Modernism (from the French moderne modern), the general name of the directions of art and literature of the late 19th and 20th centuries. In a broad sense, it embraces cubism, dadaism, surrealism, futurism, expressionism, abstract art, functionalism, etc. New artistic trends usually expressed themselves as art in the highest degree “modern”, hence the name itself.
At the end of the 19th century, artists, especially impressionists (impressionism), began to organize their own exhibitions, traders began to play an increasing role in popularizing their art. However, for many, the concept of “Modernism” is associated primarily with the 20th century. The idea that painting and sculpture should truly reflect real objects and phenomena was thoroughly undermined by artists such as Gauguin and Munch, and in the early 20th century was finally overthrown by such trends as Fauvism, Expressionism and Cubism. The latter was the most radical and influential, since it contributed to the development of other trends, including abstractionism. Dadaism, which arose during the 1st World War, questioned the very essence and significance of art. It was these doubts that led to the birth of conceptual art, which put the idea, rather than execution, at the forefront. Despite the aspiration of Modernism to bring its own “order” into the theory of art, traditional painting maintained its position and the man still remained at the center of her attention.
Modernism embraced all forms of creativity, but an inspiring example of literature and music (S. Baudelaire in France, R. Wagner in Germany, O. Wilde in England) was particularly important. Although Paris in the second half of the 19th century. strengthened its authority of the world art center, the role of leaders is increasingly performed by masters of other countries. So perhaps the main forerunner of modernism in literature was the American E. Poe, and later the new Scandinavian literature (G. Ibsen and others) became its benchmark in drama.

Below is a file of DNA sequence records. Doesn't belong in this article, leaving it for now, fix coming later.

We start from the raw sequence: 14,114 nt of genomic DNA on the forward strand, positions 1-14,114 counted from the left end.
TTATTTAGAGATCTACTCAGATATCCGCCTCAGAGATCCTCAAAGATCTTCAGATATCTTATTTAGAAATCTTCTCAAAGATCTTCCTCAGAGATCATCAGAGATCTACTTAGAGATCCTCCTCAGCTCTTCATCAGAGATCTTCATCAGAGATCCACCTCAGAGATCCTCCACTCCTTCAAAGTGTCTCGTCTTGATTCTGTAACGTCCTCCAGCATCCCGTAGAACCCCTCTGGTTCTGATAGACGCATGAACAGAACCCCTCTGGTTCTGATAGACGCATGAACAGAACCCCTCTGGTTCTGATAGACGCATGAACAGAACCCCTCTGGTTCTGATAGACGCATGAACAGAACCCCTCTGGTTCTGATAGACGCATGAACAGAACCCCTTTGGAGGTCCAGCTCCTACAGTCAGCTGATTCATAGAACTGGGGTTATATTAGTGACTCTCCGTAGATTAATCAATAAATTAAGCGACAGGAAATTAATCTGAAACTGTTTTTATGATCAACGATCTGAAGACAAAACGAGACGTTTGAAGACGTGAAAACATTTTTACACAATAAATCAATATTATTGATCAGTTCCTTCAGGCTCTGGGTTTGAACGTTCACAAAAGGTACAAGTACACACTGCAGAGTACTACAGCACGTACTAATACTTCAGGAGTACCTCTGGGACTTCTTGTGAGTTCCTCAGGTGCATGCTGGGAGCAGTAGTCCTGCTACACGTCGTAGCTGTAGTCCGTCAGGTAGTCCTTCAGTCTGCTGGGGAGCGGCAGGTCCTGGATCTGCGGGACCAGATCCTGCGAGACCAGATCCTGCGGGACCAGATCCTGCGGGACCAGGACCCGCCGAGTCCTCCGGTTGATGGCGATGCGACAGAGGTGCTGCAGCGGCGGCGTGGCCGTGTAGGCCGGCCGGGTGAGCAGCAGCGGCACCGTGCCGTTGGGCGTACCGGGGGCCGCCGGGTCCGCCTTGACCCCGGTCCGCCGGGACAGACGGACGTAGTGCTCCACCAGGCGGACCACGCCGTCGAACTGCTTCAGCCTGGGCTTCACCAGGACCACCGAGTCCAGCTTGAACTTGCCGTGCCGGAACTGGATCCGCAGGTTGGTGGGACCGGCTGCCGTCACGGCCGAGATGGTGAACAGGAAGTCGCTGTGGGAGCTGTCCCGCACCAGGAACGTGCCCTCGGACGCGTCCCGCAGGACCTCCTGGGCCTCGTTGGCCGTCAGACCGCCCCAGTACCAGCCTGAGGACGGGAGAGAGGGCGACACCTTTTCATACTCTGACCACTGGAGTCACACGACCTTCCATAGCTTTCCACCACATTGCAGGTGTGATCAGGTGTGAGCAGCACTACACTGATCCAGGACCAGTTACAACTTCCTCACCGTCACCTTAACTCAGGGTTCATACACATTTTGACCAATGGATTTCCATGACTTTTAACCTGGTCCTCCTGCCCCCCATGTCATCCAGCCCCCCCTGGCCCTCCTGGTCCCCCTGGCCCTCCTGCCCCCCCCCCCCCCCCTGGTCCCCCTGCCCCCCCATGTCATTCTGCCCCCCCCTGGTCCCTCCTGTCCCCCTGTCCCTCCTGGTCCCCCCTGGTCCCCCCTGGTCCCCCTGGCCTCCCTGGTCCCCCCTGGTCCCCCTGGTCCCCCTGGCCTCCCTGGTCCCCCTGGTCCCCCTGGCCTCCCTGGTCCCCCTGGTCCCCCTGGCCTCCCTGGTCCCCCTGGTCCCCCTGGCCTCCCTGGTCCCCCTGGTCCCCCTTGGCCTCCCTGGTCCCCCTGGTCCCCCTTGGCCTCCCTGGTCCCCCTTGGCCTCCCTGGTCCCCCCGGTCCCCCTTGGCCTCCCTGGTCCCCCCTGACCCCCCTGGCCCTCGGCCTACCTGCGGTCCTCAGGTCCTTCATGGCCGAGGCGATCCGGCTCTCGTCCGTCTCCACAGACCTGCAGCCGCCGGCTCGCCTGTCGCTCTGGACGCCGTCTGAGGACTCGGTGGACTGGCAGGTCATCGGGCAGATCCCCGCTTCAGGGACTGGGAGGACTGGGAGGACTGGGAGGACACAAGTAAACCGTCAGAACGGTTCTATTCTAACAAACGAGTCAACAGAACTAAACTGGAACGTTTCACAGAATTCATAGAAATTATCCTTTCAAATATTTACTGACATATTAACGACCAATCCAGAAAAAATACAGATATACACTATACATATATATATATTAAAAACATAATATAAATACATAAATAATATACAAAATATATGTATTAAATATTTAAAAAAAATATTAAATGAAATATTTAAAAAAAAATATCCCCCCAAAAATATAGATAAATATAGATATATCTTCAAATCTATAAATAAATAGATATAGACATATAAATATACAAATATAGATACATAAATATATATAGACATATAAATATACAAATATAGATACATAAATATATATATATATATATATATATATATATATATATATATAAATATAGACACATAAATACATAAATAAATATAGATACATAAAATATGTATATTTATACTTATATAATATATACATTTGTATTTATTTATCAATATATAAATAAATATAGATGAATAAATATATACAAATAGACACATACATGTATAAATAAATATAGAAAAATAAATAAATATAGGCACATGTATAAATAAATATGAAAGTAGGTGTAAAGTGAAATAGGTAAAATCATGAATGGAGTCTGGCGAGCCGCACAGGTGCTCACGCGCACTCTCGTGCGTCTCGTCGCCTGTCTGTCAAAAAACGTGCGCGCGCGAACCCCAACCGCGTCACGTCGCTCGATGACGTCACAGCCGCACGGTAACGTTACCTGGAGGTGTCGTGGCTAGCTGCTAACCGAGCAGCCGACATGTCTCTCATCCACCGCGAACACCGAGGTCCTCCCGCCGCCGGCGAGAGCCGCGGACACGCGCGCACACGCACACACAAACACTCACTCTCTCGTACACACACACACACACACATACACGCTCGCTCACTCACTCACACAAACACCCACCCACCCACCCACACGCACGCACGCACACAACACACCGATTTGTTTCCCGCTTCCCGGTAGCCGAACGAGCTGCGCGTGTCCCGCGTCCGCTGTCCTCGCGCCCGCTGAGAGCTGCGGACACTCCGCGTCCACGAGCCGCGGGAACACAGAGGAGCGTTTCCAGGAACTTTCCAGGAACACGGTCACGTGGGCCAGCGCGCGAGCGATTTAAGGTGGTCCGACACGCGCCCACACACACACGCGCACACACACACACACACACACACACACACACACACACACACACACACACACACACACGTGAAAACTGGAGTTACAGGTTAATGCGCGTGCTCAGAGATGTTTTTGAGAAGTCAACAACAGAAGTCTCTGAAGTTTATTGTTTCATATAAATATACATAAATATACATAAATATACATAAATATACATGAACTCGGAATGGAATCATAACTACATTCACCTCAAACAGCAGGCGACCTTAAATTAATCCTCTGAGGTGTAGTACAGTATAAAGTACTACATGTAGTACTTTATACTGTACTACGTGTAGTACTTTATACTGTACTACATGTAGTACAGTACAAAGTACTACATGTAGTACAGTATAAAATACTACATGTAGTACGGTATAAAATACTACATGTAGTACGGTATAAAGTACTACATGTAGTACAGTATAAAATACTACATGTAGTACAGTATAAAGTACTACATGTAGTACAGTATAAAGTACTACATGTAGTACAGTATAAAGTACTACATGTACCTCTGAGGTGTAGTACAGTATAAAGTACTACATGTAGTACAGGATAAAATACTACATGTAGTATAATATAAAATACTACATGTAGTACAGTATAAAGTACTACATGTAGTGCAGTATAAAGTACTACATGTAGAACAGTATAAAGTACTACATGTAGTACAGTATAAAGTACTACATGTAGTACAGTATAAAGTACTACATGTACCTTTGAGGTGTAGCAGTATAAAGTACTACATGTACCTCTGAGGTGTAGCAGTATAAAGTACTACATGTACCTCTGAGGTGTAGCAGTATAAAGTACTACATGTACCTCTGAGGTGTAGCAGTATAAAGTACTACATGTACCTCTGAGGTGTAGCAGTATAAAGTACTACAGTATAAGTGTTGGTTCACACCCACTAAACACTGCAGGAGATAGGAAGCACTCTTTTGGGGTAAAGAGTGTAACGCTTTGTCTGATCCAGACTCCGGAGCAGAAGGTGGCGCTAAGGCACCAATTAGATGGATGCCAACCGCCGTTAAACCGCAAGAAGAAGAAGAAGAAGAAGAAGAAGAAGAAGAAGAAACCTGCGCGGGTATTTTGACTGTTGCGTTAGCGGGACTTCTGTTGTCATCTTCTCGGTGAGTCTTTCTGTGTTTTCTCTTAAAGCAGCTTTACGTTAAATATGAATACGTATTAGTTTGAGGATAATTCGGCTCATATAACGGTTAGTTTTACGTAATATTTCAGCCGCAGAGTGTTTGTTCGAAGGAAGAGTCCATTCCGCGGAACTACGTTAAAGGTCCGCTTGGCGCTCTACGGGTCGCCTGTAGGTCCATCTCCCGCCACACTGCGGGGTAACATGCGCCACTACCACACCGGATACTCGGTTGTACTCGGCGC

It is at this historical moment that Russian literature (primarily in the person of F. M. Dostoevsky, L. N. Tolstoy, and A. P. Chekhov) acquires world-wide spiritual resonance; in contact with modernism, it somehow powerfully stimulates his quest.
Striving for a universal union of culture, art enthusiastically interacts with philosophy (the example of such thinkers as A. Schopenhauer and F. Nietzsche became fundamental for modernism as a whole, and V. S. Solov’ev for Russia). In parallel, the dialogue of art and religion begins; initially taking a new artistic trend critically, traditional denominations then more and more often enter into an alliance with artists, giving rise to different national versions of the “church modern”. However, with difficulty fitting into the role of the humble servant of the Church, modernism is more willing to produce its own beliefs and cults.
In the future, created by modernism “hotbeds of beauty” are perceived in the historical perspective of the 20th century as symbols of a common European “beautiful era”, whose aesthetic harmony collapsed during the First World War. The real processes of social disintegration also undermine the positions of modernism itself, they are subjected to merciless criticism in the avant-garde culture.
Nevertheless, with all this confrontation, modernist art remains the main source of the artistic avant-garde (diversely anticipated in the works of post-impressionist masters), later more than once (primarily in Art Deco) forming a stable union with it.